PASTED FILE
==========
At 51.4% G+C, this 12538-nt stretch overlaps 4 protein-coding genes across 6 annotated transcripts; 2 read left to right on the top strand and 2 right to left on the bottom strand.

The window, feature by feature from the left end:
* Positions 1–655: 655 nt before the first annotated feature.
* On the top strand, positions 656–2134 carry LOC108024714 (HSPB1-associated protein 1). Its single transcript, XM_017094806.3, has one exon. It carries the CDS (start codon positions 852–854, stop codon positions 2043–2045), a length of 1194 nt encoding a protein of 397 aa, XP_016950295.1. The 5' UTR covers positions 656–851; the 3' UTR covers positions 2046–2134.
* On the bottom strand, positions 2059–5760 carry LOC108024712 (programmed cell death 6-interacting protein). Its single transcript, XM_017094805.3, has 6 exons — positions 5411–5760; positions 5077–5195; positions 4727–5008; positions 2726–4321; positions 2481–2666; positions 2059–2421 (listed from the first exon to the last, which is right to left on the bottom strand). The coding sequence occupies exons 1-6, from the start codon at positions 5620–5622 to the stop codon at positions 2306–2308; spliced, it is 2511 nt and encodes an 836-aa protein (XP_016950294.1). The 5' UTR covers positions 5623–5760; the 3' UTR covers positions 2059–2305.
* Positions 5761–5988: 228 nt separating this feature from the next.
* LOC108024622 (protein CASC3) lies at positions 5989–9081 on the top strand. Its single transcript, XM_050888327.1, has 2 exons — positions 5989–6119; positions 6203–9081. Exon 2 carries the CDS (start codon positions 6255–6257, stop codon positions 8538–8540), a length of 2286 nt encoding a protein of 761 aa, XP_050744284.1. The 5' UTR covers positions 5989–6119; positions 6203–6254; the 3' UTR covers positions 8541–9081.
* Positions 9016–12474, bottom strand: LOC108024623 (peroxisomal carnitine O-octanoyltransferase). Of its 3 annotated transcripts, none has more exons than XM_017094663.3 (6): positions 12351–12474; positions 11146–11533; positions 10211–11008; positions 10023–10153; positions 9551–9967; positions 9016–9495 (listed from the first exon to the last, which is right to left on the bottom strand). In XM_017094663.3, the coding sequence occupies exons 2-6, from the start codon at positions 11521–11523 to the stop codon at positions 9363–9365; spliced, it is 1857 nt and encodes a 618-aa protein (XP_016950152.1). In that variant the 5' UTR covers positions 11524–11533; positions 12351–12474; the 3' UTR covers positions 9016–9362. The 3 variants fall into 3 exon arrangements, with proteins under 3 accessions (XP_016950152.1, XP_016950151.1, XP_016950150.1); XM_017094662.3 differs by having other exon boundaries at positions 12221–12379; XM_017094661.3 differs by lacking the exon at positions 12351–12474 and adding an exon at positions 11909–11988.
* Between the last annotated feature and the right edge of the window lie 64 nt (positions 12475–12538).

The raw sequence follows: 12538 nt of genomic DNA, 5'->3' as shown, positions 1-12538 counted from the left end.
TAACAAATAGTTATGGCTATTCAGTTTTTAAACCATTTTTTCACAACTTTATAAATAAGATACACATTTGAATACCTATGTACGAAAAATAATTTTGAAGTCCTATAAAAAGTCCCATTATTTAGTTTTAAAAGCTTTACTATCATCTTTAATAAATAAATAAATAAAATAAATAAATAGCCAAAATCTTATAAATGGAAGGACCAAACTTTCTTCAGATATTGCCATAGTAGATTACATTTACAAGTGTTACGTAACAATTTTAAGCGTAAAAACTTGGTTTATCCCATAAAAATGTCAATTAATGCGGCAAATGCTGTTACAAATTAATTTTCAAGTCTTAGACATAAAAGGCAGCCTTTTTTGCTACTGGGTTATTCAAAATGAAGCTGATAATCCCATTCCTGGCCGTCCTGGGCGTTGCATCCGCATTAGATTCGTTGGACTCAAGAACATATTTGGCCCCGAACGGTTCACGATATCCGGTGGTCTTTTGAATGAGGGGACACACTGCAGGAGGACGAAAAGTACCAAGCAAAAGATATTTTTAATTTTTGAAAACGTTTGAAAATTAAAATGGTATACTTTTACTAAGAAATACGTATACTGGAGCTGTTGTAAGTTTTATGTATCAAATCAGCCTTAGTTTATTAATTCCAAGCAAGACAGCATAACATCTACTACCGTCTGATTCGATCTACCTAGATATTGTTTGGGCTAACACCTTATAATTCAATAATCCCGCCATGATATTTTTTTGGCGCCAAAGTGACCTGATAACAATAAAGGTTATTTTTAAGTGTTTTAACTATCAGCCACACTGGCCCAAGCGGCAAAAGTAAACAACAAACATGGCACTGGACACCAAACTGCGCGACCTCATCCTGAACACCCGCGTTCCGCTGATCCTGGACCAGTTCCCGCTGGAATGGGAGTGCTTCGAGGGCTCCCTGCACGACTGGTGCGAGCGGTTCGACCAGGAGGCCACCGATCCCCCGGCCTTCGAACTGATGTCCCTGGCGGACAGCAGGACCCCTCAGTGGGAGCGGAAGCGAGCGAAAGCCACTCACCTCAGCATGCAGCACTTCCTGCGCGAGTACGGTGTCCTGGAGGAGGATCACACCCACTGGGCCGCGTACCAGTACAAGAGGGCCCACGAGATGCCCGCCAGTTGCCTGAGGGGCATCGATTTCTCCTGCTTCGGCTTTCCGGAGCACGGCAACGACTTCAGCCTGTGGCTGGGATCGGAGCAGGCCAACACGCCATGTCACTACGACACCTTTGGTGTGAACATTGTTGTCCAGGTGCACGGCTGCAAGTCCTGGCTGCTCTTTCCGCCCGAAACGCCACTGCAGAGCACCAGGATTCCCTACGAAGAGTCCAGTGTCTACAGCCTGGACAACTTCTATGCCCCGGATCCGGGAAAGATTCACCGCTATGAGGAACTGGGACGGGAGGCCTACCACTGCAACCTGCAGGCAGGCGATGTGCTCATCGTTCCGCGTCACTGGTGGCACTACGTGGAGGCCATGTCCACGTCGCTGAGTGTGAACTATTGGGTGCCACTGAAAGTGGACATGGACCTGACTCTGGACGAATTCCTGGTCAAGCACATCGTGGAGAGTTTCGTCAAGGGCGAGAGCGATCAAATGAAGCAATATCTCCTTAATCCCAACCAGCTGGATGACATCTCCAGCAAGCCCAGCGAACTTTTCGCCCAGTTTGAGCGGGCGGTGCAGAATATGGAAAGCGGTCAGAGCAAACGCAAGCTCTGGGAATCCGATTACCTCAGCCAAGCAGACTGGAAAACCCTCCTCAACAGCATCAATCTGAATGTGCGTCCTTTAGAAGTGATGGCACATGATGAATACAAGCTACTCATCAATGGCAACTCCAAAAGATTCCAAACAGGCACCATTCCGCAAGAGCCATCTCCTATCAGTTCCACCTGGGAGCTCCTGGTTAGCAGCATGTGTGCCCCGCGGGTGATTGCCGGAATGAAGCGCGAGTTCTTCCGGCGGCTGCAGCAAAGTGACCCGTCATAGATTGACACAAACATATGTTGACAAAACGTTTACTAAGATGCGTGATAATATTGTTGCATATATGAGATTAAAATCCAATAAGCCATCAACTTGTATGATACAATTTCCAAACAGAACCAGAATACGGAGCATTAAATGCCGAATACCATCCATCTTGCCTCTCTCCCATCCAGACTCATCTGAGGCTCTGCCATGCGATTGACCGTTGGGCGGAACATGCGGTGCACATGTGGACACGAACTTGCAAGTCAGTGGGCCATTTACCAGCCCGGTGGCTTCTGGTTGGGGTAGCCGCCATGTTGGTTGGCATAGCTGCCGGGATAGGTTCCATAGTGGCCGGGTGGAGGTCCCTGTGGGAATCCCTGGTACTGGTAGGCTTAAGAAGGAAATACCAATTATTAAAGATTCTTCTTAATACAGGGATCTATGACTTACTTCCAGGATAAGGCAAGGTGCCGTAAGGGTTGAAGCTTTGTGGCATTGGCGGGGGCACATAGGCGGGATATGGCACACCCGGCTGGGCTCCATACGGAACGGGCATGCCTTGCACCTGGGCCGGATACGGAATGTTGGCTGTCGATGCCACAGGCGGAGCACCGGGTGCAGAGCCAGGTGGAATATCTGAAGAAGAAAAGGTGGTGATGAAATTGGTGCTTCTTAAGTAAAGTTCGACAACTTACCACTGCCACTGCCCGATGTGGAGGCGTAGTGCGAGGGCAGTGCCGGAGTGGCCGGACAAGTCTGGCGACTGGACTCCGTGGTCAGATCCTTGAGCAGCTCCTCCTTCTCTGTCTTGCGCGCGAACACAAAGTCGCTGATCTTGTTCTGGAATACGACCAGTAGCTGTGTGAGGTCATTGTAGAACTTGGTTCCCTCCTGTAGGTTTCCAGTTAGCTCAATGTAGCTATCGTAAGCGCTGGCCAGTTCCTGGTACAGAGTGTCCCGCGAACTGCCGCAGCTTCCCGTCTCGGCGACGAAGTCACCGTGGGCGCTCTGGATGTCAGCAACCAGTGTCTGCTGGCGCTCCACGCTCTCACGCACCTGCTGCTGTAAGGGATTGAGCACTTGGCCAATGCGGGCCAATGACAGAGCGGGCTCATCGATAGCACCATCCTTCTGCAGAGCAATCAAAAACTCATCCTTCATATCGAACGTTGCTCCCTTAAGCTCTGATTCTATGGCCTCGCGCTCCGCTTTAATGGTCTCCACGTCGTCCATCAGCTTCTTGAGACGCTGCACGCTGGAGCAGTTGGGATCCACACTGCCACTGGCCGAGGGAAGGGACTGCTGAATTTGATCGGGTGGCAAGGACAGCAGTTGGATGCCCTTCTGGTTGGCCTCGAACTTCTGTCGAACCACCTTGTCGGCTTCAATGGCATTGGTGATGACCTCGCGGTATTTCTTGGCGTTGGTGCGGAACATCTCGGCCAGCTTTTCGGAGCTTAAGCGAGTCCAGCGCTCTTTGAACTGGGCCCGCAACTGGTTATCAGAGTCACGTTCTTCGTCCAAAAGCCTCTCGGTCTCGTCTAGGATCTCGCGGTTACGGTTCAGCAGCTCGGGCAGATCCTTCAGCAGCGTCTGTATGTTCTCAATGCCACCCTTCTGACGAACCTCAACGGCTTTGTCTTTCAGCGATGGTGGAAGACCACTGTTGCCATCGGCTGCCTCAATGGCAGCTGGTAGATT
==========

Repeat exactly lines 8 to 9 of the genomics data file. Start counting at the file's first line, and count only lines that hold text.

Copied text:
* Positions 9016–12474, bottom strand: LOC108024623 (peroxisomal carnitine O-octanoyltransferase). Of its 3 annotated transcripts, none has more exons than XM_017094663.3 (6): positions 12351–12474; positions 11146–11533; positions 10211–11008; positions 10023–10153; positions 9551–9967; positions 9016–9495 (listed from the first exon to the last, which is right to left on the bottom strand). In XM_017094663.3, the coding sequence occupies exons 2-6, from the start codon at positions 11521–11523 to the stop codon at positions 9363–9365; spliced, it is 1857 nt and encodes a 618-aa protein (XP_016950152.1). In that variant the 5' UTR covers positions 11524–11533; positions 12351–12474; the 3' UTR covers positions 9016–9362. The 3 variants fall into 3 exon arrangements, with proteins under 3 accessions (XP_016950152.1, XP_016950151.1, XP_016950150.1); XM_017094662.3 differs by having other exon boundaries at positions 12221–12379; XM_017094661.3 differs by lacking the exon at positions 12351–12474 and adding an exon at positions 11909–11988.
* Between the last annotated feature and the right edge of the window lie 64 nt (positions 12475–12538).